January 2010: Special Sessions
Special Session on Mentoring
The CSMA and CSWA sponsored two sessions devoted to an exchange of information and best practices on mentoring as part of the 2010 AAS meeting in Washington, D.C. The intended audience were astronomical researchers and faculty, as well as students, who act as mentors to more junior colleagues, and who will continue to be mentors as they progress through their careers. These sessions, the first presenting best practices and information, and the second a participatory workshop, were held in the morning and afternoon, respectively, on Wednesday, January 6, 2010.
Special sesson presentations from the workshop can be downloaded below:
- Dana Lehr (Nigel Sharp), The NSF Postdoctoral Mentoring Plan Requirement (pdf)
- Kathleen Flint, A Mentoring Toolkit: Tips and Tools for Mentoring Early-Career Researchers (ppt)
- Eric Hooper, Learning to Become a More Effective Research Mentor for Your Trainees (ppt)
- Eric Hooper, Questions for Case Studies (ppt)
Thanks to Lou Strolger for assembling these presentations ...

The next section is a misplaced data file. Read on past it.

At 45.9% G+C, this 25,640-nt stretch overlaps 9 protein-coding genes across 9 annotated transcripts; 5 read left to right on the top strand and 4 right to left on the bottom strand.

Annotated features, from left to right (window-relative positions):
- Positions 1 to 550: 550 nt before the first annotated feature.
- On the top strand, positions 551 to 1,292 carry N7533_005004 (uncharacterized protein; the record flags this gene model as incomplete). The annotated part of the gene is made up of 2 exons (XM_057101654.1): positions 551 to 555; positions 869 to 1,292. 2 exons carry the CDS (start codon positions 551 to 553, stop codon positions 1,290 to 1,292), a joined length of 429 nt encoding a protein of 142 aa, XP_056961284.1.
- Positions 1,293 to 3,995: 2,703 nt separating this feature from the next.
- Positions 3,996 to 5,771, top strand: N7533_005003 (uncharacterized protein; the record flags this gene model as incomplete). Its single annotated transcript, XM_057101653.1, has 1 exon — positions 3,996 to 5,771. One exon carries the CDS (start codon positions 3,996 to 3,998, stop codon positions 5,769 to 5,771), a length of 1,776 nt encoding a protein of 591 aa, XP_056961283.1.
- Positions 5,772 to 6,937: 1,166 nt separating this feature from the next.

Special Session: Longitudinal Study of Astronomy Grad Students
The purpose of this session is to make attendees aware of the status of the longitudinal study of astronomy graduate students. AIP recently completed data collection for the first phase of this study, which has been jointly funded by AAS and AIP. The project, which began in 2007, was the result of recommendations made at the 2003 Women in Astronomy Conference. Eventually, the study will track astronomy graduate students over the course of several years. The study has several purposes: to collect data on people who obtain graduate degrees in astronomy, to compare attrition rates for men and women, to collect data on people who leave the field of astronomy, and to collect data on astronomers who work outside the traditional employment sectors of academe and the observatories. During the first wave of data collection, we received more than 1100 responses that are useable for the analyses. Approximately 700 men and more than 400 women responded, representing 148 different graduate programs. Findings from the first survey will be discussed at the session..
Special session presentations by Patricia Knezek and Rachel Ivie can be downloaded below:
- Patricia Knezek: Women in Astronomy II: It's Background and Impact (pdf)
- Rachel Ivie: Results of the First Survey in the Longitudinal Study of Astronomy Graduate Students (pdf)